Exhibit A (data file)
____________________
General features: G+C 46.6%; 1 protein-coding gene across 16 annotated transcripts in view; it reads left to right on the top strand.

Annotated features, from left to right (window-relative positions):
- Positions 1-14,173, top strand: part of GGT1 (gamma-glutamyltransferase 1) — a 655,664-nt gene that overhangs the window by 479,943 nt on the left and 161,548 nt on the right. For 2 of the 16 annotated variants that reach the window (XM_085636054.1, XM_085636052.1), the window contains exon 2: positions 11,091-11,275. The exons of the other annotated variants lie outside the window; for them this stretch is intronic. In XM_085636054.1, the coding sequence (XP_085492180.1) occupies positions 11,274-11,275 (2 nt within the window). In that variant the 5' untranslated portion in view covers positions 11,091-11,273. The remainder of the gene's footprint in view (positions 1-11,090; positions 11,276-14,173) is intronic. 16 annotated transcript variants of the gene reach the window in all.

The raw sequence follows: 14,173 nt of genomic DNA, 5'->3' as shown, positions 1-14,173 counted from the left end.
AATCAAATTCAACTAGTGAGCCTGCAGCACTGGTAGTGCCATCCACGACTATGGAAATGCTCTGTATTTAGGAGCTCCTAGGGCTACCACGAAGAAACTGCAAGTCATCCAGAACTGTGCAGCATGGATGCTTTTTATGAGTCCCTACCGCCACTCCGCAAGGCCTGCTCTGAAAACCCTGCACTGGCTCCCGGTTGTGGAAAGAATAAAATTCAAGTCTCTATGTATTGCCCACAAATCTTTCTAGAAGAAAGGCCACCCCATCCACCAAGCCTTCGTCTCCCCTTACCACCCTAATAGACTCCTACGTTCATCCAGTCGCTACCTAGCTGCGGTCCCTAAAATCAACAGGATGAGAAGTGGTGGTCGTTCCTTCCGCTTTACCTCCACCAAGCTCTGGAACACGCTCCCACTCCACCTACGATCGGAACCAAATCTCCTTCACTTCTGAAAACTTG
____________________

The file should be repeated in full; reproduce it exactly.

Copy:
General features: G+C 46.6%; 1 protein-coding gene across 16 annotated transcripts in view; it reads left to right on the top strand.

Annotated features, from left to right (window-relative positions):
- Positions 1-14,173, top strand: part of GGT1 (gamma-glutamyltransferase 1) — a 655,664-nt gene that overhangs the window by 479,943 nt on the left and 161,548 nt on the right. For 2 of the 16 annotated variants that reach the window (XM_085636054.1, XM_085636052.1), the window contains exon 2: positions 11,091-11,275. The exons of the other annotated variants lie outside the window; for them this stretch is intronic. In XM_085636054.1, the coding sequence (XP_085492180.1) occupies positions 11,274-11,275 (2 nt within the window). In that variant the 5' untranslated portion in view covers positions 11,091-11,273. The remainder of the gene's footprint in view (positions 1-11,090; positions 11,276-14,173) is intronic. 16 annotated transcript variants of the gene reach the window in all.

The raw sequence follows: 14,173 nt of genomic DNA, 5'->3' as shown, positions 1-14,173 counted from the left end.
AATCAAATTCAACTAGTGAGCCTGCAGCACTGGTAGTGCCATCCACGACTATGGAAATGCTCTGTATTTAGGAGCTCCTAGGGCTACCACGAAGAAACTGCAAGTCATCCAGAACTGTGCAGCATGGATGCTTTTTATGAGTCCCTACCGCCACTCCGCAAGGCCTGCTCTGAAAACCCTGCACTGGCTCCCGGTTGTGGAAAGAATAAAATTCAAGTCTCTATGTATTGCCCACAAATCTTTCTAGAAGAAAGGCCACCCCATCCACCAAGCCTTCGTCTCCCCTTACCACCCTAATAGACTCCTACGTTCATCCAGTCGCTACCTAGCTGCGGTCCCTAAAATCAACAGGATGAGAAGTGGTGGTCGTTCCTTCCGCTTTACCTCCACCAAGCTCTGGAACACGCTCCCACTCCACCTACGATCGGAACCAAATCTCCTTCACTTCTGAAAACTTG